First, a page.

In 1949, he pulled of the biggest deal of his career by securing a 60-year concession on a Saudi Arabian oil field. He learned Arabic in order to negotiate directly with King Saud. He paid $9.5 million for the field, where no oil had yet been discovered. After investing $30 million in exploration, he hit oil in 1953. Production reached 16 million barrels a year. Tat’s worth more than $1 billion at today’s prices. It was a blockbuster deal that put him firmly in the billionaire category.
In the late ’50s and ’60s he was considered the richest man in the world, with a fortune of between $2 billion and $4 billion.
Financial Success at the Cost of Marital Success
But despite his enormous financial success, J. Paul’s personal life was a mess.
Later in life he seemed to regret the decisions he had made. He said, “I hate to be a failure. I hate and regret the failure of my marriages. I would gladly give all my millions for just one lasting marital success.”
He had little time for, or interest in, any of his five children. There was not much in the way of a stable family life for them. After five divorces, there was no central matriarch to anchor the family. There was little concern that the emotional needs of the children were being met. J. Paul spent years living in hotels in Paris, London, and New York.
His fifth wife, Louise, reported that he criticized her for spending too much money trying to treat their son Timmy’s brain tumor. When Timmy died at age 12, J. Paul was already living apart from his wife in the U.K. He was on a business trip and didn’t bother to show up at the funeral. Louise divorced him that year…
Avarice and Thrift
He was famous for his avarice and thriftiness. He put dial locks on the phones and installed a pay phone at his 16th-century Tudor estate in the English countryside, Sutton Place. Because of the number of guests and workers on the property, the phone bills had gotten too high.
The kidnapping of his grandson, John Paul Getty III, on July 10, 1973, by the ’Ndrangheta mafia in Rome was world news.
John Paul Getty III had grown up in Italy. His father, John Paul Getty Jr., ran the Italian division of the family business.
Like his father, Getty Jr. was described as “a swinging playboy who drove fast cars, drank heavily, experimented with drugs, and squired raunchy starlets.” He divorced his son’s mother and married a Dutch actress named Talitha Dina Pol. The Gettys lived a bohemian lifestyle in London, Morocco, and Italy. They were a part of London’s “swinging” ’60s scene. They hung out with the Rolling Stones and other rock stars. Talitha died of a heroin overdose in Rome on July 14, 1971.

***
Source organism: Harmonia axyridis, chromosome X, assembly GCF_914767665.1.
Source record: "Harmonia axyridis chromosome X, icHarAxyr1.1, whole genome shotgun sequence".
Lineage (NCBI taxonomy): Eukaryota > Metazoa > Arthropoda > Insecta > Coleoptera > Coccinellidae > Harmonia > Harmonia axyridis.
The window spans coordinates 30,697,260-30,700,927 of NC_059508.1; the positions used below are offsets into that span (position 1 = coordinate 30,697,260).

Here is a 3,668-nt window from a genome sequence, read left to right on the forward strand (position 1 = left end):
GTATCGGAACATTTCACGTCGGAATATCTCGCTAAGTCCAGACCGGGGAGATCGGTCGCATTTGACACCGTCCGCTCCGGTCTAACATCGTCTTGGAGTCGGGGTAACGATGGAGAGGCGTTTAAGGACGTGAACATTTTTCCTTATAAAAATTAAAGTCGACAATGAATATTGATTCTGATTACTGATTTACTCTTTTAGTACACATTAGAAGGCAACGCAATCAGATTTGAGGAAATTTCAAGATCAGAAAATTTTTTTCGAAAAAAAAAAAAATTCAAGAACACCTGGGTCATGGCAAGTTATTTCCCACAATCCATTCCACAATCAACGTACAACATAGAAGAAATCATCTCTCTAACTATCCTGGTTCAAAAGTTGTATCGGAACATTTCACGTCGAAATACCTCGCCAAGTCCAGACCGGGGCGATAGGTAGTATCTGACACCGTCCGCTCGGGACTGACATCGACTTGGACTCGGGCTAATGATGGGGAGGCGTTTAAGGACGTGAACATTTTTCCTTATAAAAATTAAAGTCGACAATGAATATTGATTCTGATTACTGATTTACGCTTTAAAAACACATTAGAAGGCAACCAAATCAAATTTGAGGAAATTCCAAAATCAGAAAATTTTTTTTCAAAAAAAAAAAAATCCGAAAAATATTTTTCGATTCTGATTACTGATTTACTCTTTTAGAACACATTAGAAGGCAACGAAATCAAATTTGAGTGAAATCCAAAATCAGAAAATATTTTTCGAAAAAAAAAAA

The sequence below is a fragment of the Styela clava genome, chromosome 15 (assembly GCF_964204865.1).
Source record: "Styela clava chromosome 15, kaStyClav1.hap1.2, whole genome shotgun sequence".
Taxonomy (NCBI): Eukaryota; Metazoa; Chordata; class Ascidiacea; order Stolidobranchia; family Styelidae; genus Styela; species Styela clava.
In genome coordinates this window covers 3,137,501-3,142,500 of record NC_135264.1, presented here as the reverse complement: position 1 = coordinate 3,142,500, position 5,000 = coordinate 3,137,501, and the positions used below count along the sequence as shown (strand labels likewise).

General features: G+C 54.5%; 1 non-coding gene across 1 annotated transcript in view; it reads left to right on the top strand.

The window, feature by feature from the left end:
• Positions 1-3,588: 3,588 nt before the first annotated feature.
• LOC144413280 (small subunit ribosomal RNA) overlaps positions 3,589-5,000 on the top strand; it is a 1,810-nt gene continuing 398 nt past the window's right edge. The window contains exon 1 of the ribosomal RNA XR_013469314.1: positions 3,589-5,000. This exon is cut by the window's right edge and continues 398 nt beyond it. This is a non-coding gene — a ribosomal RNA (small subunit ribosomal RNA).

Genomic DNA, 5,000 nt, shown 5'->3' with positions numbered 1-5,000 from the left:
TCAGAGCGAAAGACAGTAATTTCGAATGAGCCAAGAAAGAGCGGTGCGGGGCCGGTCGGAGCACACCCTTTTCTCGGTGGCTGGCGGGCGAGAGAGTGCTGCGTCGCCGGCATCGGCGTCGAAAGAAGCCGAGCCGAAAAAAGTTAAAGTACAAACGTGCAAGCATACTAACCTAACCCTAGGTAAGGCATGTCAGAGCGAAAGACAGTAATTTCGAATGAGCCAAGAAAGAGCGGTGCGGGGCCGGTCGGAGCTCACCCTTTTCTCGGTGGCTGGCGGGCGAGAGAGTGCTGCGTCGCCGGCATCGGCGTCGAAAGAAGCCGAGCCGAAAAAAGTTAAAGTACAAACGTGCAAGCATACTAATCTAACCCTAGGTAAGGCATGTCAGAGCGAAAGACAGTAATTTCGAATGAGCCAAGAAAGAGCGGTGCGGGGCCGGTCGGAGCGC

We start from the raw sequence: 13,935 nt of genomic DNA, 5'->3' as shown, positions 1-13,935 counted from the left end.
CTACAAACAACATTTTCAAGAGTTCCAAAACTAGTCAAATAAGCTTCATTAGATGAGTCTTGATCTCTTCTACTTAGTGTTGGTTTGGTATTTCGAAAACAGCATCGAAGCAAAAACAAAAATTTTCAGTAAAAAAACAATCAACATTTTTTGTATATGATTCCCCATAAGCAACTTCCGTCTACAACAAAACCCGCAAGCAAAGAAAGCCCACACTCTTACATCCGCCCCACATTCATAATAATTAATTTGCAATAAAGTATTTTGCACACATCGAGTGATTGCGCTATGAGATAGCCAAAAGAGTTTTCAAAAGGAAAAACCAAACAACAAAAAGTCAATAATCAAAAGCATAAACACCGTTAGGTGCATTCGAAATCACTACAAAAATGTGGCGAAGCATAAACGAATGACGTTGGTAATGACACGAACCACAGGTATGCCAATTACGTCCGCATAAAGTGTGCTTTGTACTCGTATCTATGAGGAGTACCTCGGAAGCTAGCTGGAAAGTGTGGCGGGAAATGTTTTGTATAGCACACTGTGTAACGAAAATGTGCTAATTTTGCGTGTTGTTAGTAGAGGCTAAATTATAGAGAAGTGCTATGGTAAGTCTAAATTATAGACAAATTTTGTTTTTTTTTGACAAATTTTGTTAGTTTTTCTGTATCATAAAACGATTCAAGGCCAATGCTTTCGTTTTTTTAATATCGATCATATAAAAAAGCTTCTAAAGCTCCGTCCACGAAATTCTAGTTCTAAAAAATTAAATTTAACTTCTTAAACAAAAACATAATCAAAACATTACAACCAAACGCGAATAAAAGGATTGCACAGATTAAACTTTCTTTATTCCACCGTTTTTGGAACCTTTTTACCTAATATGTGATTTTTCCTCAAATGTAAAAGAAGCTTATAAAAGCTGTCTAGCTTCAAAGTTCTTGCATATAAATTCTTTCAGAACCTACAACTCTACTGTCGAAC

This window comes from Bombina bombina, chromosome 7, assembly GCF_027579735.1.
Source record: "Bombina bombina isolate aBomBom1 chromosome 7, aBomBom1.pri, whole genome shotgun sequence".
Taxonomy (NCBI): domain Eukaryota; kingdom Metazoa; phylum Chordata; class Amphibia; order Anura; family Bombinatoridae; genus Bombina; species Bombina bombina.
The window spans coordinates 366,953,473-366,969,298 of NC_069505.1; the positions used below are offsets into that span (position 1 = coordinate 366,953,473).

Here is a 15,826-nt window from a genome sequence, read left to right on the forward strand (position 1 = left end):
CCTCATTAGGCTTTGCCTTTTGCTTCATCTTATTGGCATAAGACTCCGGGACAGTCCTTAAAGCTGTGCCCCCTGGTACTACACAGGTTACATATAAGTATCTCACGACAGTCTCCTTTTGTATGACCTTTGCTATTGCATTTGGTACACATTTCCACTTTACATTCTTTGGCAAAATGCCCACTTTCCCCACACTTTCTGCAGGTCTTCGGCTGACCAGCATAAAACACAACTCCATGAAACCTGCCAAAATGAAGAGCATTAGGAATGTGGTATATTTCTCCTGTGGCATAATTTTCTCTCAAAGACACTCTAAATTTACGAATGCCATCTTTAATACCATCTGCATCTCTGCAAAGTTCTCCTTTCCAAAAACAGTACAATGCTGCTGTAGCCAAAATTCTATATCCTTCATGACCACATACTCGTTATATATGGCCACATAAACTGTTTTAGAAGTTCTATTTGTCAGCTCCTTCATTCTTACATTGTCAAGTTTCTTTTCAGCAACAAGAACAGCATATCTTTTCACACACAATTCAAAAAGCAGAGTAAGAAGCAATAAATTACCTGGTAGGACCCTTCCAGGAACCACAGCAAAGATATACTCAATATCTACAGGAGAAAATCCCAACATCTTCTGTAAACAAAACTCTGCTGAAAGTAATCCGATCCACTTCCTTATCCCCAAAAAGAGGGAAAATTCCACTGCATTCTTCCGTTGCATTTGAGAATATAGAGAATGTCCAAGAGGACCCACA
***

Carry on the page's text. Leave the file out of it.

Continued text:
During that time, Getty III attended an English boarding school in Rome. He got kicked out for vandalizing the school the same year his stepmother died. After that, he lived a bohemian lifestyle in Rome while his father moved to England.
When Getty III was kidnapped, the ransom note demanded $17 million. Getty Jr. asked his father for the money. J. Paul thought it was a “plot by the rebellious teenager to extract money from his miserly grandfather.”
Getty III remained a hostage for months while his stubborn grandfather negotiated the ransom price.
He said, “I have 14 other grandchildren. If I pay one penny now, then I’ll have 14 kidnapped grandchildren.”
The kidnappers lost their patience. They sent a lock of hair and a human ear to a local newspaper with a note that read, “This is Paul’s ear. If we don’t get some money within 10 days, then the other ear will arrive. In other words, he will arrive in little bits.”
J. Paul negotiated a deal with the kidnappers to pay $2.9 million. But he would only put up $2.2 million, because that was the maximum that was tax deductible. He loaned the remainder to his son, Getty Jr., at a rate of 4% interest.